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Salafists are the lucky ones

After spending roughly one year in governing positions, the MB and Ennahda seem under pressure from frustrated publics who feel that a zero-change status quo is currently in situ. So who will the people turn to?

Bassem Aly
24 April 2013

We all have to admit the facts: Islamists in Egypt and Tunisia went straight from prison into the ruling circles after the Arab Spring. The ouster of Ben Ali and Mubarak’s autocratic regimes, the public yearning for a further revolution in socio-political and economic conditions, and the portrayal of Islamists in the image of the always-oppressed opposition easily paved the way for this outcome. The election results were confirmation. The Tunisian moderate Islamists of the Ennahda party gained almost 41% of the seats in the new constituent assembly, while the Egyptian Muslim Brotherhood (MB) won 47% of the seats in parliamentary polls.

However, after spending roughly one year in governing positions, the MB and Ennahda seem under pressure from frustrated publics who feel that a zero-change status quo is currently in situ. If you live in either of these two states, this is what you see on a daily basis: never-ending protests and sit-ins, government responses looking far too crude to match the complexity of these transitional periods, gradually collapsing economies, and a steep decline over time in the profound social process of self-questioning about the kind of democracy people want to live. Meanwhile, secular parties continue to blame Islamists for attempting to impose an absolute stronghold over all state institutions, including police and military bodies.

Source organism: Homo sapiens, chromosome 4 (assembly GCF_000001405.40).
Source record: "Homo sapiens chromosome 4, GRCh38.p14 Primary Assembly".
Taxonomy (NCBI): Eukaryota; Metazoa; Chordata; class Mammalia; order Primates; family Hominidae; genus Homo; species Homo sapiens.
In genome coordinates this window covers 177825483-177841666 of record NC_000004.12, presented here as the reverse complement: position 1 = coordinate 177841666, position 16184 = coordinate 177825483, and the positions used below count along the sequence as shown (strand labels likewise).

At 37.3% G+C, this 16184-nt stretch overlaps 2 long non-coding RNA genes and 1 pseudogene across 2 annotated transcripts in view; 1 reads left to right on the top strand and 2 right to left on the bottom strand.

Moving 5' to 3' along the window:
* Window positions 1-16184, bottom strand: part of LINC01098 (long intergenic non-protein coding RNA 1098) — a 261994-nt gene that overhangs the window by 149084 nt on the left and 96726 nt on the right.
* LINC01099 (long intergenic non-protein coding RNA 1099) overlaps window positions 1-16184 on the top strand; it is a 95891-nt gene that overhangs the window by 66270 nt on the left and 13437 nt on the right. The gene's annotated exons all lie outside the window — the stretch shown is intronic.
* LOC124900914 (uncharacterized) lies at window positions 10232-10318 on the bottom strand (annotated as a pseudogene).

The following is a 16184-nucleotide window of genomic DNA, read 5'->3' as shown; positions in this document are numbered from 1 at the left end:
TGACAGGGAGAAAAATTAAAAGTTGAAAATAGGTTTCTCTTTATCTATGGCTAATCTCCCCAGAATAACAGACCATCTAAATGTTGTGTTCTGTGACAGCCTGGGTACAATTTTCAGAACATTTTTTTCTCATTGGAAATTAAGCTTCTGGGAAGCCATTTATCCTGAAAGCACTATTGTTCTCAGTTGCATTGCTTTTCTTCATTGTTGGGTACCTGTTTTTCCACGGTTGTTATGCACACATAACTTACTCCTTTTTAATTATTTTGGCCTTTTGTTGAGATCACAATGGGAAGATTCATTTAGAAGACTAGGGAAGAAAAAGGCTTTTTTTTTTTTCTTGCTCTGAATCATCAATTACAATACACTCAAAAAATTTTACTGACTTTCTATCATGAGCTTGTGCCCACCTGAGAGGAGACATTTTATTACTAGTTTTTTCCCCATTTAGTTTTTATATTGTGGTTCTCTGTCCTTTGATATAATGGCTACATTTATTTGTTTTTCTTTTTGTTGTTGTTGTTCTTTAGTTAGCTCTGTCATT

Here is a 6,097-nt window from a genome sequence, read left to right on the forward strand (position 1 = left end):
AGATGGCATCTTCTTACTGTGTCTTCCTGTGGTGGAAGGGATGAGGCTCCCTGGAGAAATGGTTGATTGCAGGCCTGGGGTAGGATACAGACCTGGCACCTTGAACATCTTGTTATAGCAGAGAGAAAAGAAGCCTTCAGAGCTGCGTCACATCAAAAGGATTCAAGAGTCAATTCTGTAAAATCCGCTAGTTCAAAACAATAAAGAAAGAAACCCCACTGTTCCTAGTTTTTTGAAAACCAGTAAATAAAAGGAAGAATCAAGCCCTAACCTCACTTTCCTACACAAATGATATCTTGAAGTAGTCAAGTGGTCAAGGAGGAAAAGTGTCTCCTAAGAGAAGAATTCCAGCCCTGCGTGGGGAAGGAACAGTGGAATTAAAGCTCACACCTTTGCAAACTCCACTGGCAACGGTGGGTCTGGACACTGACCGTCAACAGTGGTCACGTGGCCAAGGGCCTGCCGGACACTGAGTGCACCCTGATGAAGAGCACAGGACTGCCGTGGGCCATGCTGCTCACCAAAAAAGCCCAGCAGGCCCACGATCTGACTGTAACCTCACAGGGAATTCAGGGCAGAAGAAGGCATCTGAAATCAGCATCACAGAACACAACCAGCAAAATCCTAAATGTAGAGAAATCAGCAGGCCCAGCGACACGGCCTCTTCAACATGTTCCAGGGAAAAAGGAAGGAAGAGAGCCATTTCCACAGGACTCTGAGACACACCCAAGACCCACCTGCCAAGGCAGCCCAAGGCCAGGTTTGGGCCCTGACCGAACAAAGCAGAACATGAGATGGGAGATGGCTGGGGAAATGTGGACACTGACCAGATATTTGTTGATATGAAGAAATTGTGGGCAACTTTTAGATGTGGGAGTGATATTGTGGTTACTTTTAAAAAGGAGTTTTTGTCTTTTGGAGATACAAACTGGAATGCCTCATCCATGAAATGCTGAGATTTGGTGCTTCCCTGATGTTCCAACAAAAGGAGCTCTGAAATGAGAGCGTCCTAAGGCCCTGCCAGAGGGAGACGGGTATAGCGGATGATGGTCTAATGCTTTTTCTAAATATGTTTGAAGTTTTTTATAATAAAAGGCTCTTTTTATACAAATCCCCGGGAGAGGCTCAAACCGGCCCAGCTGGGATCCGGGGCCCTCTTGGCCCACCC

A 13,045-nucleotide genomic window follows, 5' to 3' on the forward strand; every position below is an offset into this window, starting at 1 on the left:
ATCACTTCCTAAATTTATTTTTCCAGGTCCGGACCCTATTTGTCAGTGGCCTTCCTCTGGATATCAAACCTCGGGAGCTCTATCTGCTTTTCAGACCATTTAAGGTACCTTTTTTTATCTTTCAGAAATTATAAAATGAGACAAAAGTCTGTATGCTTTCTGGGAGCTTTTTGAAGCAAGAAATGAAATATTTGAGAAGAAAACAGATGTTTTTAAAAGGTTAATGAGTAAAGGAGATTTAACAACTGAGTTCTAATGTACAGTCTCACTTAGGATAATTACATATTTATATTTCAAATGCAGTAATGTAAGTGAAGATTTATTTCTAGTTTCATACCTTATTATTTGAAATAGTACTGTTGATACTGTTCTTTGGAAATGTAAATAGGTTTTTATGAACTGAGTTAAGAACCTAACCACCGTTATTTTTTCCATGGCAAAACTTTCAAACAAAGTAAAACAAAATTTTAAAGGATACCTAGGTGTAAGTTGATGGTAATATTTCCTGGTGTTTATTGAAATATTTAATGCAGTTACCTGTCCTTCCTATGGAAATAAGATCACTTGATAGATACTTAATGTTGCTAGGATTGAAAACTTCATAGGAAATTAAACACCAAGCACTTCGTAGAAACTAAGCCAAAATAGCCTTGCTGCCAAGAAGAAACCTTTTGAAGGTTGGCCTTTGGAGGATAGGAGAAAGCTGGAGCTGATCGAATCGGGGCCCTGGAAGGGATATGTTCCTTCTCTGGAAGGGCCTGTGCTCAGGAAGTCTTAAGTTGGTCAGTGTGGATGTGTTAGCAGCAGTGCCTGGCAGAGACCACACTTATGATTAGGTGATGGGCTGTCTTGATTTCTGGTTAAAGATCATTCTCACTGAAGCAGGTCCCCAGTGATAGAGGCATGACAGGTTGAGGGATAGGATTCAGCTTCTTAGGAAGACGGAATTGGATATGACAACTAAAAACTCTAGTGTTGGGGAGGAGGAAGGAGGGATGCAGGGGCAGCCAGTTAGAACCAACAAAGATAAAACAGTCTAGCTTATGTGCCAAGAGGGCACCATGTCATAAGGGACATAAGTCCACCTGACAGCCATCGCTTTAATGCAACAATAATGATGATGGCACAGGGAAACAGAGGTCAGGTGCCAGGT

Islamists always raised the slogan of “Islam is the solution”, whether before or after the late 2011 popular uprisings, an approach that seemed to appeal to poor, uneducated and historically religious populations. The secular nature of the old dictatorial ruling regimes did harm the reputation of post-revolutionary secularists and acted as a catalyst for the rapid Islamist rise to power. In Tunisia, two secular political parties gained considerable votes that allowed them to join the Ennahda-led coalition. But in Egypt, they remained totally out of the game, watching the political scene from outside, just like normal citizens.     

Who will win this game? “If we took the wrong decision by choosing the MB who fooled us, we have to think of the Salafists; they are sincerely pro-Islam”, a taxi driver told me. Ironically, poor and middle class Egyptians, and even Tunisians, have tended to judge their country’s politicians in terms of how long their beards are and the number of Quran (Islamic holy book) verses recited within their political speeches: their electoral and political platforms do not seem to weigh much in the equation. In the light of this heartbreaking reality, the MB and Ennahda do not only do battle with secular groupings, but also with a fanatical, fundamentalist group who accuses them of not being “Islamic enough” in a bid to offer themselves as a political, fundamentalist alternative.